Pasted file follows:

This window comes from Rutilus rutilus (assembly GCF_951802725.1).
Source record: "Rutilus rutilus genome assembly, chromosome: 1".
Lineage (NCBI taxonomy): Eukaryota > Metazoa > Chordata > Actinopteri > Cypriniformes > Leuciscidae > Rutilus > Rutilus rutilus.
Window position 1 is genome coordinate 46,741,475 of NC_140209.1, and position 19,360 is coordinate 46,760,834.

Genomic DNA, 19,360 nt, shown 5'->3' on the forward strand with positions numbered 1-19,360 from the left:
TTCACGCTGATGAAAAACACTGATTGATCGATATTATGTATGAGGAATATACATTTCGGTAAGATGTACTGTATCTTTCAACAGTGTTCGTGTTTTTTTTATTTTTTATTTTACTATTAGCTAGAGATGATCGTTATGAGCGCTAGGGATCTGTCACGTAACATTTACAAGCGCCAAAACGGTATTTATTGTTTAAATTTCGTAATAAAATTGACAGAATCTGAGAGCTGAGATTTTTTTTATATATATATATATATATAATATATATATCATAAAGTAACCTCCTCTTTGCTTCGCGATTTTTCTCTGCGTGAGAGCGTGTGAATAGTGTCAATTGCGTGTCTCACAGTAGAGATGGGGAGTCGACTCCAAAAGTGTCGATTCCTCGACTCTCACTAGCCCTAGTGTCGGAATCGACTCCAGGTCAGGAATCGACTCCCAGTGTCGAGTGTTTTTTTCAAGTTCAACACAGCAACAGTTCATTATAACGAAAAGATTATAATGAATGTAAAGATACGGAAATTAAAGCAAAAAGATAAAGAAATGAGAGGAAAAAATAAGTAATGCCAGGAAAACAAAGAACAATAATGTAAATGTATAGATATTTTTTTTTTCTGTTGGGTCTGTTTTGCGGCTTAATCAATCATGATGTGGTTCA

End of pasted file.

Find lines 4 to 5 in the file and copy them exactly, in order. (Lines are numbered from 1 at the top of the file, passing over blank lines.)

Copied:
Window position 1 is genome coordinate 46,741,475 of NC_140209.1, and position 19,360 is coordinate 46,760,834.

Genomic DNA, 19,360 nt, shown 5'->3' on the forward strand with positions numbered 1-19,360 from the left: